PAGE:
Published On: Tue, Nov 12th, 2013

Lessons from the English Civil War / English Revolution

The English Civil War, or English Revolution, which kicked off in 1642, is perhaps the most important of all revolutions in modern European history.  What took place here provided the blueprint for many revolutions in the future.

{Editor’s note: This is part of a longer series on “What does it take to get Europeans to have a revolution?“}

Ultimately, this revolution was about a struggle for control over a country.  On one side you had Charles I, King of England, Scotland and Ireland, who wanted to rule the country without interference from Parliament.  On the other side you had Parliament, which, by long tradition and law, was supposed to have significant influence over the governing of the country – including raising taxes- but had been ignored and had its power circumvented by King Charles I.

Before any reader gets carried away thinking that this was about democracy vs monarchy, think again. Parliament was the representative body of the rich and the powerful. Not the common man. The English Civil War was paid for by Parliament on one side, who offered a reasonably reliable salary to the toiling classes who would become their soldiers, and the King on the other side, who was increasingly unable to pay his soldiers.  He lost.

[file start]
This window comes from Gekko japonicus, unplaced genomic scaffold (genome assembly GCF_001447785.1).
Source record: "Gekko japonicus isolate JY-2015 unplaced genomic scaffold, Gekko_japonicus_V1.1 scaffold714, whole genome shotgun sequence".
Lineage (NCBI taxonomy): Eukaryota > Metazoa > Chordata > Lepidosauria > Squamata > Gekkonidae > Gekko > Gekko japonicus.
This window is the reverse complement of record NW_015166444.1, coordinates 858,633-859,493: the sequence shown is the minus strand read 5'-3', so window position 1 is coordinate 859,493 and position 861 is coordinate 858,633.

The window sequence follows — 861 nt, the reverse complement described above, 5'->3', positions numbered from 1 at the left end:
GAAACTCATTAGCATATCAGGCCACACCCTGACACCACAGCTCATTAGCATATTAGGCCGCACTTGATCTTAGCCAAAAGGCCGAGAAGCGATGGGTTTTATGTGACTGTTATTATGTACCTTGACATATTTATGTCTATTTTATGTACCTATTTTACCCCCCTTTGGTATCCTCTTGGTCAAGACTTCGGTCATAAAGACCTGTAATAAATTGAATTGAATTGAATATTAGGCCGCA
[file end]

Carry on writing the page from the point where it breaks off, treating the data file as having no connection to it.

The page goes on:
Parliament was fed up with being ignored and decided to fight the legitimate ruler of the country for control.  Parliament won.  Eventually the King was beheaded and Parliament took over.  But Parliament was not sure about what to do after it had won: their initial war aims had been simple- get the King to share power with them like he was legally obliged to do.

In the end, they handed over power to their commander in chief, Oliver Cromwell, who had led the Parliamentary side to victory.  Ironically, he ended up wielding more personal power than Charles I had ever held.  Parliament was not happy with this and so after Cromwell’s death they invited Charles’ son back to England to restore the monarchy with a clear understanding that he would rule in conjunction with Parliament and not as a divinely appointed absolute monarch.  Faced with a choice of permanent exile or becoming king, albeit with strings attached, Charles’ son agreed to their demands. In 1660 the monarchy was restored and Charles II was proclaimed King.

So the lesson of the English Civil War was not that the English were particularly keen on getting rid of the monarchy.  Rather it was that the upper middle class, who controlled Parliament, were fed up of being ignored by the monarchy and wanted a real voice and real governing power.  That was enough.

To read more about European Revolutions, click here.

History Future Now, ebook edition, is now available from the Apple iBookstore!  So if you have a iPad or iPhone click on this link to download it.  It is currently on at a special offer of 99c.   The Kindle version has been submitted to Amazon and should be available shortly.

HFN on Twitter